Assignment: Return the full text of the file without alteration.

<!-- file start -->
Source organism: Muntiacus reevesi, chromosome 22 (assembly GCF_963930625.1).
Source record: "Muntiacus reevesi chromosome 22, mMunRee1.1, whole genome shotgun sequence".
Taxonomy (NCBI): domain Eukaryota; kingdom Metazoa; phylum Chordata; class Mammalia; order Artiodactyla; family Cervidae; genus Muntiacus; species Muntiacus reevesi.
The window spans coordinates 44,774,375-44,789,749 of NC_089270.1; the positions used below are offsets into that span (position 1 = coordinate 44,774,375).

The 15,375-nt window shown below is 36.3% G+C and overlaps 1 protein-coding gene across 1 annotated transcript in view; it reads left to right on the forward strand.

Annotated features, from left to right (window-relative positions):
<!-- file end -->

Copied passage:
Source organism: Muntiacus reevesi, chromosome 22 (assembly GCF_963930625.1).
Source record: "Muntiacus reevesi chromosome 22, mMunRee1.1, whole genome shotgun sequence".
Taxonomy (NCBI): domain Eukaryota; kingdom Metazoa; phylum Chordata; class Mammalia; order Artiodactyla; family Cervidae; genus Muntiacus; species Muntiacus reevesi.
The window spans coordinates 44,774,375-44,789,749 of NC_089270.1; the positions used below are offsets into that span (position 1 = coordinate 44,774,375).

The 15,375-nt window shown below is 36.3% G+C and overlaps 1 protein-coding gene across 1 annotated transcript in view; it reads left to right on the forward strand.

Annotated features, from left to right (window-relative positions):